Members and supporters of the Lesbian, Bisexual, Gay, Transgender and Queer community convened Friday night at the MultiCultural Center to celebrate 20 years of OUTrageous, the Santa Barbara LGBTQ film festival. Short films were presented to UCSB students, Santa Barbara residents and even a number of out-of-the-country guests in hopes of promoting sexual acceptance amongst different cultures and societies. The films themselves covered a broad range of topics from a “Breaking the Chains’” documentary-like story about the plight of gays and lesbians in Uganda to “Gay for Pay”, a push to bring attention to the media obsession with sexual orientation.
OUTrageous started 20 years ago and prides itself on providing a “diverse spectrum of films for the lesbian, gay, bisexual, and transgender communities.” What began as a two-day event featuring around a dozen films has since grown into a four-day extravaganza with several American and foreign films added to its repertoire including those from the Venice, Toronto and Sundance Film Festivals.
“When we first got started, it was the only show in town,” said Mashey Bernstein, a founding member of OUTrageous. “Now there are a lot more townies…Film is a very special way of communicating. It adds a drama.”
Trailers for movies scheduled to be shown over the next three days ran prior to the shorts and summarized the feeling of the event. While some of the full length films like “The Adventures of Priscilla” and “eCupid” aimed to remain light hearted and focus on the average lives of the LGBTQ community, several others took the festival as a way to express the stressful lives and uncertain futures of LGBTQ members.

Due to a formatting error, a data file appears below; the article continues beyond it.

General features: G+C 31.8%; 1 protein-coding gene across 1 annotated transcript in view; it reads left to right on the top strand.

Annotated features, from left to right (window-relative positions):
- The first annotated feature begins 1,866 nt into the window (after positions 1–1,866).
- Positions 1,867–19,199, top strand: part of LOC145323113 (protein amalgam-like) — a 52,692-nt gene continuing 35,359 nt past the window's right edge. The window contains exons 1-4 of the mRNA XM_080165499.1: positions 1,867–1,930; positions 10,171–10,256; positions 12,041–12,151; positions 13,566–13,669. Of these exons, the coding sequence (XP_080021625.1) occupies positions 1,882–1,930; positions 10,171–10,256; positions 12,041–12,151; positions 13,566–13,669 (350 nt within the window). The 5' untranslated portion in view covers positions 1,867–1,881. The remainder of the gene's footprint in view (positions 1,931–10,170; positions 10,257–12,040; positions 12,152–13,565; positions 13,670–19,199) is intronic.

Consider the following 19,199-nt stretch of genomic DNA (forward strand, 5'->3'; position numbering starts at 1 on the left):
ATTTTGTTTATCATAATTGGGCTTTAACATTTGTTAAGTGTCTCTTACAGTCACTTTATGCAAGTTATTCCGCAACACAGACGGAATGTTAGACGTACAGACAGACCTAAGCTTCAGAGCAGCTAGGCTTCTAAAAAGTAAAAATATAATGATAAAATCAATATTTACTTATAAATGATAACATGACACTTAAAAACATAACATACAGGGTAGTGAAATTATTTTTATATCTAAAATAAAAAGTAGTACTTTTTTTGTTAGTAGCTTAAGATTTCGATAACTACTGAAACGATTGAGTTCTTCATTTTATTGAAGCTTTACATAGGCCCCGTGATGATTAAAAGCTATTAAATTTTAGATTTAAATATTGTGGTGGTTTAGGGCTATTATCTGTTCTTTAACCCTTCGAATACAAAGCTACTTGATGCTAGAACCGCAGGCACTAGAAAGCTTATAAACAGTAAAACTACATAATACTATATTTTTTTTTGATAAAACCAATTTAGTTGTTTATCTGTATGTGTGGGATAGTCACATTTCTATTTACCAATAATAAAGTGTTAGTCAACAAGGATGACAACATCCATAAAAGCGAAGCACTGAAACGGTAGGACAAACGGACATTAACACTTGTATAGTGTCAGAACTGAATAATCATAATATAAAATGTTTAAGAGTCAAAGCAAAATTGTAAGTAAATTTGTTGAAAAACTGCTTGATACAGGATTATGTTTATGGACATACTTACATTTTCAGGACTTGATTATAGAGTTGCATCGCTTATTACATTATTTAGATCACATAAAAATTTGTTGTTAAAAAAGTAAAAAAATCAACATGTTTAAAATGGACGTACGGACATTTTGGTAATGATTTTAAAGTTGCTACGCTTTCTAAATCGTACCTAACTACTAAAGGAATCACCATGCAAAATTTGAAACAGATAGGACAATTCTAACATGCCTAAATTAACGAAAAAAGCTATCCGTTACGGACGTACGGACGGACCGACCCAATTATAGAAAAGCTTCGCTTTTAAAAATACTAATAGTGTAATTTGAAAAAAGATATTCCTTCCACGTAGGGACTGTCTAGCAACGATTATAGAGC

“I’m just trying to live my life openly and honestly,” said the narrator for “Wish Me Away,” “because not [doing so] nearly killed me.”
This sentiment underscored the fact that while progress is being made, there are still great heights to reach until full social acceptance is achieved.
Abdi Nazemain, the director of “Revolution,” a short film depicting a 16-year-old Iranian boy’s own personal rebellion within his family, likes exposing audiences to a film which shows how sexual orientation need not be the main focus of every member of the LGBTQ community. For instance, the decision over whether or not to keep their dog, Antonia, stands as a larger plot point than the main characters sexuality.
UCSB graduate Melissa Perez shared in a similar sentiment that addressed in “Revolution,” with her film “Over & Out.” The film centers around a Santa Barbara girl trying out new ways to connect with the people in her life.
“The story is about technology and what happens when you try to get rid of it….there’s two girls in it,” said Perez.
She reinforces the sense that, for members of the LGBTQ community, the festival is more about the quality of the story than the sexual orientation of the characters.
Quality was above average in the films as Justine Sutton, an OUTrageous committee member, highlighted after the showing. The event brings together vastly different perspectives, combines them in an entertaining way, and welcomes the community to share in their enjoyment of life and all its complications. OUTrageous aims to show that whether gay or straight, good art and love are never easy, sometimes complicated, but always beautiful.
OUTrageous will be running at the Metro 4 Theater on State Street October 20 to 23. Tickets for individual screenings run $10 with passes available for purchase at outrageousfilmfestival.com.